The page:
Now that the war in Syria has been effectively tilted in Assad’s favour, the Russians, for obvious reasons, have less need for Tehran’s support on the ground. And this is the major dilemma of Tehran in the Syrian imbroglio. A new power-equilibrium is emerging in Syria that is coercing all the stake holders to redefine their respective positions. The equation is very awkward. Putin has no plans at all to withdraw from Syria. The hefty share in the lucrative reconstruction projects in Syria and a secure access to warm-water ports on the Mediterranean are more than compelling reasons to justify Putin’s plan for a long term stay in Syria. Iran also does not want to leave, but Israel considers the Iranian long-term presence as a serious threat. Since Russia has little need for Iran now, Tehran is increasingly finding it difficult to retain its clout there.
During his last meeting with Putin in Moscow, Netanyahu assured him two things very clearly. First, Israel has no plan to be directly or indirectly involved in the battle of power in Damascus; and secondly, Israel will be very selective in targeting the Iranian-backed elements — sparing the ground forces, while attacking the convoys and depots of advanced missiles that could be used in the future to strike Israel. Putin seems to be convinced that Israel will be very careful in targeting the elements that Russia needs to strengthen the position of Bashar al Assad. This is a kind of validation of the fact that both countries were never on the opposite sides in this war. Putin also knows well that Israel has enough capability to disrupt Russia’s long term strategic plans in the region, thus he is expected to put his weight behind Israel in case it is engaged in a full-fledged war against Iran on the Syrian soil. On the other hand, the irony of the course is that, after president Trump’s decision to withdraw from the Iran nuclear deal, Tehran needs the commercial ties with Moscow more than ever. Benjamin Netanyahu has not only intensified the attacks on Iranian-backed elements in Syria to push them away from the Israeli borders, but also on the diplomatic front he has been trying to squeeze Tehran to the limit of helplessness. In order to push for his uncompromising stance on the Iran nuclear deal and to muster support for his rhetoric, Netanyahu has been globe-trotting, going almost every important capital — Washington, Moscow, London, Paris and Berlin.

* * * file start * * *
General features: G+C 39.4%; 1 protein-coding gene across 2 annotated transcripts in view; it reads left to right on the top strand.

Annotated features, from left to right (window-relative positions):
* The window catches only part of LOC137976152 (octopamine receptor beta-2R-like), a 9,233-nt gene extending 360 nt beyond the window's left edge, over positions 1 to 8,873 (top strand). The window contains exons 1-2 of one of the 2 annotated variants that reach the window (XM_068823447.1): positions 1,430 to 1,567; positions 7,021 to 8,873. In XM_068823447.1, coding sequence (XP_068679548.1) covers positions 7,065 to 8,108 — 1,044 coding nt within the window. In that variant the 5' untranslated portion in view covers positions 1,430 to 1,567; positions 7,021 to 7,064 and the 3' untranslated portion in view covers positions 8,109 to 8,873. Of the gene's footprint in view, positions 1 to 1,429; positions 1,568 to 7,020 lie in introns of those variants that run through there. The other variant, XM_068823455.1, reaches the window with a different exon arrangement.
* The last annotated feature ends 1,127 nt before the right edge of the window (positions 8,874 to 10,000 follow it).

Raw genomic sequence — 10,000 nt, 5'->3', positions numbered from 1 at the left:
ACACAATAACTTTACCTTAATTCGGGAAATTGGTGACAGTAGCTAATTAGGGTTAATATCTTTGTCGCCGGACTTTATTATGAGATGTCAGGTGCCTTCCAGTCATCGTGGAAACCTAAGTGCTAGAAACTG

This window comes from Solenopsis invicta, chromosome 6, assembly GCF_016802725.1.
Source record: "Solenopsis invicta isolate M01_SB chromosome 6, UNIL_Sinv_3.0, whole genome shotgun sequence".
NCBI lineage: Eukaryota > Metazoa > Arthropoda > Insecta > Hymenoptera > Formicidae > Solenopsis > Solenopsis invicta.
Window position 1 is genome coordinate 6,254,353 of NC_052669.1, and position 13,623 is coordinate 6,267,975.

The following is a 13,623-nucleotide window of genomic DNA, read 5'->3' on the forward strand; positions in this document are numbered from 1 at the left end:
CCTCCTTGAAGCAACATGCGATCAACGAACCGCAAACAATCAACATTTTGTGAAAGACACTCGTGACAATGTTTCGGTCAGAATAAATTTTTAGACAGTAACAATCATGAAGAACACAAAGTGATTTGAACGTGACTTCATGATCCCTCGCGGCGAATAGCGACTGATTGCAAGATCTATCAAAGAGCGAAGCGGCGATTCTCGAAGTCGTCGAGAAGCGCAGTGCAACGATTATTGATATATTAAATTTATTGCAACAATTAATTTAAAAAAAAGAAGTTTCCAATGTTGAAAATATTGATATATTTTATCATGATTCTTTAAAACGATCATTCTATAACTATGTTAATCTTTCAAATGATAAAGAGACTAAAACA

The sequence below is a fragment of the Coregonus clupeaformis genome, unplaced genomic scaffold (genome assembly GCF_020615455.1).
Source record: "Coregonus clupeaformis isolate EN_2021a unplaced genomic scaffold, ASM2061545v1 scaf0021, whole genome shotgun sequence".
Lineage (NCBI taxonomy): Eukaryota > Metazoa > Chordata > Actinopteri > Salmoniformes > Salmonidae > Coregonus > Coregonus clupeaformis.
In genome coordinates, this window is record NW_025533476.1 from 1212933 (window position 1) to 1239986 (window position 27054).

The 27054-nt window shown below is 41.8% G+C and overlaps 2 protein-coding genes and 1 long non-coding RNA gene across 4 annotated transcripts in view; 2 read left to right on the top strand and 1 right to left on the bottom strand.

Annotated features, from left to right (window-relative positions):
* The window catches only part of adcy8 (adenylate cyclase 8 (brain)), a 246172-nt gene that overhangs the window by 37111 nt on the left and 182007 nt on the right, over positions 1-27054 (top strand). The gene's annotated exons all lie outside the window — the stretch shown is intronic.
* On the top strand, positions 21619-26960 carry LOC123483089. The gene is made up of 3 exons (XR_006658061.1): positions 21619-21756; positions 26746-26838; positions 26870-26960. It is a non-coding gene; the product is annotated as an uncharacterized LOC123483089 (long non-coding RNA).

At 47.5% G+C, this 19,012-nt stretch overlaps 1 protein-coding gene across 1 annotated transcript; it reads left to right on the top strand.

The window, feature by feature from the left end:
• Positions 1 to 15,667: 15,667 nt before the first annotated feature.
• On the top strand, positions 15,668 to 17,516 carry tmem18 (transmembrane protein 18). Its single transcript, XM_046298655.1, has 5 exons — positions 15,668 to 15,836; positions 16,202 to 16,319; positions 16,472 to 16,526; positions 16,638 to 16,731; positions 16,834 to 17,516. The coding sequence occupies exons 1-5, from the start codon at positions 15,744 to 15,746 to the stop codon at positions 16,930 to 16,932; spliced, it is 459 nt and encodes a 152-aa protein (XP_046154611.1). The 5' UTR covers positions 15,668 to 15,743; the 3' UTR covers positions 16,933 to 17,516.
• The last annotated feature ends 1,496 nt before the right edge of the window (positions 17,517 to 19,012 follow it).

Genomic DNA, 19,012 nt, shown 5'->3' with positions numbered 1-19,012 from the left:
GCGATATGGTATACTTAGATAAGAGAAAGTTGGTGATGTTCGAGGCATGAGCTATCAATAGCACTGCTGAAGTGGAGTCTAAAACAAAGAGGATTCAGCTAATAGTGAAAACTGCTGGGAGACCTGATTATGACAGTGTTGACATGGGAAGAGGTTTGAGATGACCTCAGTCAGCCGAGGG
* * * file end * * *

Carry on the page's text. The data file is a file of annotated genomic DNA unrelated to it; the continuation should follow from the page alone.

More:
Pressure is mounting on Iranian president Hassan Rouhani, who has very limited options available in his bag to extricate Iran out of this muddle.
Dr. Imran Khalid is a freelance contributor from Karachi, Pakistan.